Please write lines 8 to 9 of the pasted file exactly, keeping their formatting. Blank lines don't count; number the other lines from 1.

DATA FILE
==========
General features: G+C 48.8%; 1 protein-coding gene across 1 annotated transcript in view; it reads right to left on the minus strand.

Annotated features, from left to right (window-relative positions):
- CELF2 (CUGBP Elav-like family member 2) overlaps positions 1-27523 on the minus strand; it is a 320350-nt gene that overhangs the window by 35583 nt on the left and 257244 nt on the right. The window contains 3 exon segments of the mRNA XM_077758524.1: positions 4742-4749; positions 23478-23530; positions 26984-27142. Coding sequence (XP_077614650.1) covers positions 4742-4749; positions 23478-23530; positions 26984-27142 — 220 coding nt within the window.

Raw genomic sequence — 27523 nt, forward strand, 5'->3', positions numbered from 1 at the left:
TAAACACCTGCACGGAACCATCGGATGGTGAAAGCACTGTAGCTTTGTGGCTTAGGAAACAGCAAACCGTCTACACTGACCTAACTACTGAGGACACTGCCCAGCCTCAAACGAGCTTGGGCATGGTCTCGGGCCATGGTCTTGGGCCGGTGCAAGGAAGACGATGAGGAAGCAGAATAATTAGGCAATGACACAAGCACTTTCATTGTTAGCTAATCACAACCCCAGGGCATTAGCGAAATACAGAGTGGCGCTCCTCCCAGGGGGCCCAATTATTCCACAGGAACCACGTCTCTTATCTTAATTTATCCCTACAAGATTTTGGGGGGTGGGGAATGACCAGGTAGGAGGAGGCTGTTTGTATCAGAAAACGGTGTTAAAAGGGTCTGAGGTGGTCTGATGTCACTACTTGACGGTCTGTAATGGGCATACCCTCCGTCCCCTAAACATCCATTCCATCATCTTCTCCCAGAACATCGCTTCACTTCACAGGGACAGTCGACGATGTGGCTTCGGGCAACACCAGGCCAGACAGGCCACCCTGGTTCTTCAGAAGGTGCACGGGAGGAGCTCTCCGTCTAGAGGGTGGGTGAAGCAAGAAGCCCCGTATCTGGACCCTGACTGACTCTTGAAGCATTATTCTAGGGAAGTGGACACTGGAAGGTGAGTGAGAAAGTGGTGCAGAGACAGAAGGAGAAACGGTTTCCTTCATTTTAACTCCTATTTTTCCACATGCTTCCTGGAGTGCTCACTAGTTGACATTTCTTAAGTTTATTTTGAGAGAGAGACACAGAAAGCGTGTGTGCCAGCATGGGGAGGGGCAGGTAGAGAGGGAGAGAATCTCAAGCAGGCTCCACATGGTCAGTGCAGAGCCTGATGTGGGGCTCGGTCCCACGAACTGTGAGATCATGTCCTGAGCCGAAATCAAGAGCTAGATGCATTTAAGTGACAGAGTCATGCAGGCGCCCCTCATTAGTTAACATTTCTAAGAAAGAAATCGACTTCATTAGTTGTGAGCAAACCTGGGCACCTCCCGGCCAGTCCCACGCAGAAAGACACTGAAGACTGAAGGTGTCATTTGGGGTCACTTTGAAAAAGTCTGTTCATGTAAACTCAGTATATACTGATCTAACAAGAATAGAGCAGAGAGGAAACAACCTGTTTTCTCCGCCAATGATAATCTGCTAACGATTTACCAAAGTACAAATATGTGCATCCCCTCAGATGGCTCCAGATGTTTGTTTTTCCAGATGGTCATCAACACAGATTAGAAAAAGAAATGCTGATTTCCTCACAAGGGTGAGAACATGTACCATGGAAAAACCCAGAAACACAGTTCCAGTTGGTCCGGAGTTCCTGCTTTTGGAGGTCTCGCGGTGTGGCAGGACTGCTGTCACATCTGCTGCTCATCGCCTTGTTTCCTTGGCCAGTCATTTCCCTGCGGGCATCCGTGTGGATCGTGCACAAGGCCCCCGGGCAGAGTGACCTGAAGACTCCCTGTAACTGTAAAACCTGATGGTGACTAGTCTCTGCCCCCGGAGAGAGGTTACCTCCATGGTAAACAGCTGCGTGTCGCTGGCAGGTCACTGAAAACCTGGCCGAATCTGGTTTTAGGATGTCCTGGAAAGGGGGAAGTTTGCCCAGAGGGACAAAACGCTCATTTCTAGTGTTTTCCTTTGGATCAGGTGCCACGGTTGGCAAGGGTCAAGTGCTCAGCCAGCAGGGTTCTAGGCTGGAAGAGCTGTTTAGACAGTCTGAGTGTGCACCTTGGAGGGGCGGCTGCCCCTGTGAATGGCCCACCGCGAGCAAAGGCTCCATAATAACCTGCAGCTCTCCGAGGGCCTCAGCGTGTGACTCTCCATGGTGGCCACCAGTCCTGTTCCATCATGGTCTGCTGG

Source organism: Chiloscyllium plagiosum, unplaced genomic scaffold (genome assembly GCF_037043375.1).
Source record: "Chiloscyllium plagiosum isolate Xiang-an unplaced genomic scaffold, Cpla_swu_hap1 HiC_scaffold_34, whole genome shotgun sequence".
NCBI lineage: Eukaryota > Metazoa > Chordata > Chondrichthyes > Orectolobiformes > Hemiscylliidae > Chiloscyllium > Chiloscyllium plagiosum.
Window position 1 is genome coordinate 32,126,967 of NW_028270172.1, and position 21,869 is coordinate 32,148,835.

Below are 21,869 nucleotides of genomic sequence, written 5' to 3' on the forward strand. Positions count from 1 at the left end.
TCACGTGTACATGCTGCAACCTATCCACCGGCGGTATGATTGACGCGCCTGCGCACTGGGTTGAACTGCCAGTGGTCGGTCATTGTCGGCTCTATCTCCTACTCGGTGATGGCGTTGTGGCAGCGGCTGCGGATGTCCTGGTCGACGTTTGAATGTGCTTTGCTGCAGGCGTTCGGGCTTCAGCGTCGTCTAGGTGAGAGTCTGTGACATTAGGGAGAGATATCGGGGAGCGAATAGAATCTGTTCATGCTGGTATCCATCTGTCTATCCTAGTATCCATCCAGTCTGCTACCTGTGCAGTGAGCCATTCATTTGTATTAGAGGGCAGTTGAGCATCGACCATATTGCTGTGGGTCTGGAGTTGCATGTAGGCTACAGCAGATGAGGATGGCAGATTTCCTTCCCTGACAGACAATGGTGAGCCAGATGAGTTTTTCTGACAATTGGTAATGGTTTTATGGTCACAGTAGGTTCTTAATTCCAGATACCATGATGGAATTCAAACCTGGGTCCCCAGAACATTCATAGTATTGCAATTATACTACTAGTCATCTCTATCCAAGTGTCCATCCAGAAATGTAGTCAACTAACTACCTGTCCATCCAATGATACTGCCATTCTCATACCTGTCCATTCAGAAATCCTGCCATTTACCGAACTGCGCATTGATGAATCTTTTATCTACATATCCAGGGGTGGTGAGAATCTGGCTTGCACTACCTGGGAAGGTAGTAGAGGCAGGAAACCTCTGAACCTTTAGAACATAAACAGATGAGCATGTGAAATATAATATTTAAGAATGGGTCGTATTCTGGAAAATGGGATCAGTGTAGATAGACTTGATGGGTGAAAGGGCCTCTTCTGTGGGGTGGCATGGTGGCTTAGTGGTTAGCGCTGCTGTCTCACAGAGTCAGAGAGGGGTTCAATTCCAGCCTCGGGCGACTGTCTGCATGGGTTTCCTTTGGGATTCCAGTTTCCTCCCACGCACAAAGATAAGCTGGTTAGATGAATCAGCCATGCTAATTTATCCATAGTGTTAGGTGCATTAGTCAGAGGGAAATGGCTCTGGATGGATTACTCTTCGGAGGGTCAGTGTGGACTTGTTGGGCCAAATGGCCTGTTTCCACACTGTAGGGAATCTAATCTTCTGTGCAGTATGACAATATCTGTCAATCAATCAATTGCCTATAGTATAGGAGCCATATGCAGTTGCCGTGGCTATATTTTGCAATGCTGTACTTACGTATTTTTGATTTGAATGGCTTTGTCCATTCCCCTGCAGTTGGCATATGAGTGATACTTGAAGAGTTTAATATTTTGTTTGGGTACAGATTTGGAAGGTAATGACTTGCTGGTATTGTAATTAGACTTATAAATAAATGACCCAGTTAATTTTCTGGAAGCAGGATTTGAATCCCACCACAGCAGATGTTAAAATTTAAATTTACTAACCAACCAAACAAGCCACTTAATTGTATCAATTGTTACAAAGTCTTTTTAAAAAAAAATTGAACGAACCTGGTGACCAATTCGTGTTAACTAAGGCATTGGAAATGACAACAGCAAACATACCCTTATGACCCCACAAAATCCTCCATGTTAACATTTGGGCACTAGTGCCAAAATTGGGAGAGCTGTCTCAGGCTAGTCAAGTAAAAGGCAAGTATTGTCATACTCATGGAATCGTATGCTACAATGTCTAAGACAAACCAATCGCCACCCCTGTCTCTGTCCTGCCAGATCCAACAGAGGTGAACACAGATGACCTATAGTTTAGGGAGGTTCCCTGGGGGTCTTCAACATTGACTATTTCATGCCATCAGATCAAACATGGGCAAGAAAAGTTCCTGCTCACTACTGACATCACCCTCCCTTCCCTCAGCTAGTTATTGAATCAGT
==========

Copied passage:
NCBI lineage: Eukaryota > Metazoa > Chordata > Chondrichthyes > Orectolobiformes > Hemiscylliidae > Chiloscyllium > Chiloscyllium plagiosum.
Window position 1 is genome coordinate 32,126,967 of NW_028270172.1, and position 21,869 is coordinate 32,148,835.